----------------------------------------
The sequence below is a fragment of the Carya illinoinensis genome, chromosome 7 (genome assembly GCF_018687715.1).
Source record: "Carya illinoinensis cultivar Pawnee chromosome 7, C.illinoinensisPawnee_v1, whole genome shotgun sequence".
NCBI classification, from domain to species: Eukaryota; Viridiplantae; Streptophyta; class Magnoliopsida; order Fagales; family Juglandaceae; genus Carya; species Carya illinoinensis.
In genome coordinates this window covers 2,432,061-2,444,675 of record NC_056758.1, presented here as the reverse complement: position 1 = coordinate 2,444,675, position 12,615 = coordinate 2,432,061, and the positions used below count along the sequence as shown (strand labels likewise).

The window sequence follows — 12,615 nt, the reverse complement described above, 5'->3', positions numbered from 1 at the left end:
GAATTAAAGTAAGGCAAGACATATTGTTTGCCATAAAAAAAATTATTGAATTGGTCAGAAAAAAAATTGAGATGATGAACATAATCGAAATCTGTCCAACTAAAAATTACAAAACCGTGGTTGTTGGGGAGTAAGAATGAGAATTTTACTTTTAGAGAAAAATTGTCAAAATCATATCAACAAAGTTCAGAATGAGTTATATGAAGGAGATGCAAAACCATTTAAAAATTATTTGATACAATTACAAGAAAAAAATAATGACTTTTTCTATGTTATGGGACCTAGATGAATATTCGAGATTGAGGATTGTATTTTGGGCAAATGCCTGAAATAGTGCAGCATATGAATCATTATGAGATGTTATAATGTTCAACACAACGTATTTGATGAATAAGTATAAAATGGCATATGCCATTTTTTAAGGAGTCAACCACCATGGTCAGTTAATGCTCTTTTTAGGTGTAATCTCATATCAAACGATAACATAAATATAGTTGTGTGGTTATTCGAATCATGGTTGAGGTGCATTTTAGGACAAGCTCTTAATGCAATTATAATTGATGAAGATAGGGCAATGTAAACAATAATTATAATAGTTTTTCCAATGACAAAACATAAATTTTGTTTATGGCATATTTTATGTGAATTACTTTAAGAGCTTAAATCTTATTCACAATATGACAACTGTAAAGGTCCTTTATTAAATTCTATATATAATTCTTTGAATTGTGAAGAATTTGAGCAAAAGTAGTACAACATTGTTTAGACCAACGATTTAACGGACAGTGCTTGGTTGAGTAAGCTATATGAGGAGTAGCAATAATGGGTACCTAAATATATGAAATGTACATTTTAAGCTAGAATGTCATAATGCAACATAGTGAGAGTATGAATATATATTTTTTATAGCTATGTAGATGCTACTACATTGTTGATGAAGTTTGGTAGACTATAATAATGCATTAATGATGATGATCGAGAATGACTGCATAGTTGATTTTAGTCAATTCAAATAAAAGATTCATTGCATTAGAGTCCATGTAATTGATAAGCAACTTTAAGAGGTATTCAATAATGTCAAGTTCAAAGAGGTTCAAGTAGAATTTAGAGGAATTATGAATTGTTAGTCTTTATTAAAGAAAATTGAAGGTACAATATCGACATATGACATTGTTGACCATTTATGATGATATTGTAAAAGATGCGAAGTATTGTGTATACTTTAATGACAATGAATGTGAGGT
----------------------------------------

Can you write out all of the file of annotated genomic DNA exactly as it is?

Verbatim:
The sequence below is a fragment of the Carya illinoinensis genome, chromosome 7 (genome assembly GCF_018687715.1).
Source record: "Carya illinoinensis cultivar Pawnee chromosome 7, C.illinoinensisPawnee_v1, whole genome shotgun sequence".
NCBI classification, from domain to species: Eukaryota; Viridiplantae; Streptophyta; class Magnoliopsida; order Fagales; family Juglandaceae; genus Carya; species Carya illinoinensis.
In genome coordinates this window covers 2,432,061-2,444,675 of record NC_056758.1, presented here as the reverse complement: position 1 = coordinate 2,444,675, position 12,615 = coordinate 2,432,061, and the positions used below count along the sequence as shown (strand labels likewise).

The window sequence follows — 12,615 nt, the reverse complement described above, 5'->3', positions numbered from 1 at the left end:
GAATTAAAGTAAGGCAAGACATATTGTTTGCCATAAAAAAAATTATTGAATTGGTCAGAAAAAAAATTGAGATGATGAACATAATCGAAATCTGTCCAACTAAAAATTACAAAACCGTGGTTGTTGGGGAGTAAGAATGAGAATTTTACTTTTAGAGAAAAATTGTCAAAATCATATCAACAAAGTTCAGAATGAGTTATATGAAGGAGATGCAAAACCATTTAAAAATTATTTGATACAATTACAAGAAAAAAATAATGACTTTTTCTATGTTATGGGACCTAGATGAATATTCGAGATTGAGGATTGTATTTTGGGCAAATGCCTGAAATAGTGCAGCATATGAATCATTATGAGATGTTATAATGTTCAACACAACGTATTTGATGAATAAGTATAAAATGGCATATGCCATTTTTTAAGGAGTCAACCACCATGGTCAGTTAATGCTCTTTTTAGGTGTAATCTCATATCAAACGATAACATAAATATAGTTGTGTGGTTATTCGAATCATGGTTGAGGTGCATTTTAGGACAAGCTCTTAATGCAATTATAATTGATGAAGATAGGGCAATGTAAACAATAATTATAATAGTTTTTCCAATGACAAAACATAAATTTTGTTTATGGCATATTTTATGTGAATTACTTTAAGAGCTTAAATCTTATTCACAATATGACAACTGTAAAGGTCCTTTATTAAATTCTATATATAATTCTTTGAATTGTGAAGAATTTGAGCAAAAGTAGTACAACATTGTTTAGACCAACGATTTAACGGACAGTGCTTGGTTGAGTAAGCTATATGAGGAGTAGCAATAATGGGTACCTAAATATATGAAATGTACATTTTAAGCTAGAATGTCATAATGCAACATAGTGAGAGTATGAATATATATTTTTTATAGCTATGTAGATGCTACTACATTGTTGATGAAGTTTGGTAGACTATAATAATGCATTAATGATGATGATCGAGAATGACTGCATAGTTGATTTTAGTCAATTCAAATAAAAGATTCATTGCATTAGAGTCCATGTAATTGATAAGCAACTTTAAGAGGTATTCAATAATGTCAAGTTCAAAGAGGTTCAAGTAGAATTTAGAGGAATTATGAATTGTTAGTCTTTATTAAAGAAAATTGAAGGTACAATATCGACATATGACATTGTTGACCATTTATGATGATATTGTAAAAGATGCGAAGTATTGTGTATACTTTAATGACAATGAATGTGAGGT